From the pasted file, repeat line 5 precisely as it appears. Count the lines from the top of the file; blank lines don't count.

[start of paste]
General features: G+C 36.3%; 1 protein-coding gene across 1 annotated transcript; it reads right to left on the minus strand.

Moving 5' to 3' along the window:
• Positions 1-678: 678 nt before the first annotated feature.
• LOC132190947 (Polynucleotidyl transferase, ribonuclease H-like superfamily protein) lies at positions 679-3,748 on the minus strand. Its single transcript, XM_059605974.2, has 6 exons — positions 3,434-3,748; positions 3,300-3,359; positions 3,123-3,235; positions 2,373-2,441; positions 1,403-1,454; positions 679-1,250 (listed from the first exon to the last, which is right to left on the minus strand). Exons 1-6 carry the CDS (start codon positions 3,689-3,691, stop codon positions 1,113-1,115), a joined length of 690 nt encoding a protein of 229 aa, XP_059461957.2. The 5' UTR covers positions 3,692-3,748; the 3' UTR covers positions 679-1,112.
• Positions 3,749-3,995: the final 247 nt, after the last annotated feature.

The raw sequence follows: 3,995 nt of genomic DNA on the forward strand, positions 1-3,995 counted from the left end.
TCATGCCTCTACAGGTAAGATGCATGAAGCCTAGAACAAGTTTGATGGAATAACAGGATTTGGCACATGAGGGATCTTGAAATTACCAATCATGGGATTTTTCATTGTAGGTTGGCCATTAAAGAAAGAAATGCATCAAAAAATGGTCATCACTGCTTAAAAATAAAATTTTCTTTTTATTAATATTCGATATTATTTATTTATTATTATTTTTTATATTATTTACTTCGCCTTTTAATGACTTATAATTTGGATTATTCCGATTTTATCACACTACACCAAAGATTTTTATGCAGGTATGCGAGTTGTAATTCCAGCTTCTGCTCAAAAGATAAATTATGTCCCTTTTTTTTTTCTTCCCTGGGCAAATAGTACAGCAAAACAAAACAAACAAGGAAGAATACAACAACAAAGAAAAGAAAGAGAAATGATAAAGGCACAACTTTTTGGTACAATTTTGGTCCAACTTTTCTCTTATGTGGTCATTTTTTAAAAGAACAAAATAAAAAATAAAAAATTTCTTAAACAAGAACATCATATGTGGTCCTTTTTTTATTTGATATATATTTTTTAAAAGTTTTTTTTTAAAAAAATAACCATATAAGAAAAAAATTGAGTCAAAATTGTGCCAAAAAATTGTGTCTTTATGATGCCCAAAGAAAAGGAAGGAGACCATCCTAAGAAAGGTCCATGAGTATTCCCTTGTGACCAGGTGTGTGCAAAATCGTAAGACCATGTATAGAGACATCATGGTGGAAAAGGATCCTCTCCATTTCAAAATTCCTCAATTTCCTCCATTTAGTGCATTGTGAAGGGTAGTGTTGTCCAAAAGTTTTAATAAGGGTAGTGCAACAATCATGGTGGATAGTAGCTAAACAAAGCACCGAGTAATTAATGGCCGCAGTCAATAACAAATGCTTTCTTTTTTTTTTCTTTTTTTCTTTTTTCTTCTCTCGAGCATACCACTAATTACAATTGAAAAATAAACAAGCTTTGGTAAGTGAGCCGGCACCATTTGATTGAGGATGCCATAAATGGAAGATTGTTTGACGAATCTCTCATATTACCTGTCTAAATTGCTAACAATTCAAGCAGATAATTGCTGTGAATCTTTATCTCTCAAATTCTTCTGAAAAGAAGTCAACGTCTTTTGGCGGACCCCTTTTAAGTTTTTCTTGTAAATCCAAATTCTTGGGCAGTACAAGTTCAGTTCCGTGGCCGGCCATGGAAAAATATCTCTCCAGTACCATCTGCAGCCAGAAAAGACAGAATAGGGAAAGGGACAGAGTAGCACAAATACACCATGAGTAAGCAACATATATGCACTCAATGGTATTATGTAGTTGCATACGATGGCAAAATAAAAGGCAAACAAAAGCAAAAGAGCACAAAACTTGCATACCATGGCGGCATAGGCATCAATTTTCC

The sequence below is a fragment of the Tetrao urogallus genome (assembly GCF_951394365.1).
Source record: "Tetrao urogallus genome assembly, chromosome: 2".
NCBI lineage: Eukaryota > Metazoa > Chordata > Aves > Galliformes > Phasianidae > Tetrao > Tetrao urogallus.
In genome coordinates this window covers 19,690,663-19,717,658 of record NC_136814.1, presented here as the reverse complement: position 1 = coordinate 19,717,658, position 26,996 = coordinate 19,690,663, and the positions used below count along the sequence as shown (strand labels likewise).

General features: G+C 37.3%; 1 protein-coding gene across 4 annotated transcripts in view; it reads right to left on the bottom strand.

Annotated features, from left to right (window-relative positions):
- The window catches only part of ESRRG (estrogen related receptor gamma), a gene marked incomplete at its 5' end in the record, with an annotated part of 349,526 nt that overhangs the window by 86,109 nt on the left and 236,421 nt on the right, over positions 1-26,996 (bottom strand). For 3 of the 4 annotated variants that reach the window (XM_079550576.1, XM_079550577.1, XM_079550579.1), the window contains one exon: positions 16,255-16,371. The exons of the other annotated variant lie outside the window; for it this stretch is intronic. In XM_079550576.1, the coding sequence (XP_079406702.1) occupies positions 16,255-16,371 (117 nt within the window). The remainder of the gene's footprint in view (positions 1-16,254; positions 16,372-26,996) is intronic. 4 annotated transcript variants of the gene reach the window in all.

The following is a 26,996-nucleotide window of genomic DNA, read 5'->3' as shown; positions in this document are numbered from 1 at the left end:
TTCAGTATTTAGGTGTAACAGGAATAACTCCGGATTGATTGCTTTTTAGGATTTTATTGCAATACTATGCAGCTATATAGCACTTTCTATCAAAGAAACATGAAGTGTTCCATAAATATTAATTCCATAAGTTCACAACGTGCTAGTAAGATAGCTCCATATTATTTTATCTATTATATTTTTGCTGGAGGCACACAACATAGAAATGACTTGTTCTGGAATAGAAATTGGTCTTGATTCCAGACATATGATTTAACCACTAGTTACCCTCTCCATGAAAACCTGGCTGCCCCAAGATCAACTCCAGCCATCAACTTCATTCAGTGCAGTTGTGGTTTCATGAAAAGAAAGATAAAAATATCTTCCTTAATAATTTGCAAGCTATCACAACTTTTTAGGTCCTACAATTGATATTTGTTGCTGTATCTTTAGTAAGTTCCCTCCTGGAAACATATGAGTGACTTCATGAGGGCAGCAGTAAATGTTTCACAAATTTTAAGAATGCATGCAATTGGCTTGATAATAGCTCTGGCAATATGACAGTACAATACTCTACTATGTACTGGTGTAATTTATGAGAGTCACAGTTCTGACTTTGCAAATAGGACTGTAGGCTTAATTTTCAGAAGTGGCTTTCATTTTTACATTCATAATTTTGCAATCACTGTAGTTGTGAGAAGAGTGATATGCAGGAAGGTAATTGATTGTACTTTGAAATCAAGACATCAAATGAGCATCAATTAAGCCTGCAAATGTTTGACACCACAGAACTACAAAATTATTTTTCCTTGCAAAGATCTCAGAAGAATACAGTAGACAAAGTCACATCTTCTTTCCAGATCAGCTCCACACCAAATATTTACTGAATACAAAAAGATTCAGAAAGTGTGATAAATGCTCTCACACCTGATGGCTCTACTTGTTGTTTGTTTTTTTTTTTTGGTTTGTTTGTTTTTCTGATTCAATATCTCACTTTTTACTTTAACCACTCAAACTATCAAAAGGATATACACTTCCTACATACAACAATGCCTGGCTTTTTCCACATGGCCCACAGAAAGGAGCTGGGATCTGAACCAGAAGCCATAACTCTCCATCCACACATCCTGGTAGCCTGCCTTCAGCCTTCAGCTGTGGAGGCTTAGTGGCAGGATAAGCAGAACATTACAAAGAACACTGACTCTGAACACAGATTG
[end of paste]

• Positions 3,749-3,995: the final 247 nt, after the last annotated feature.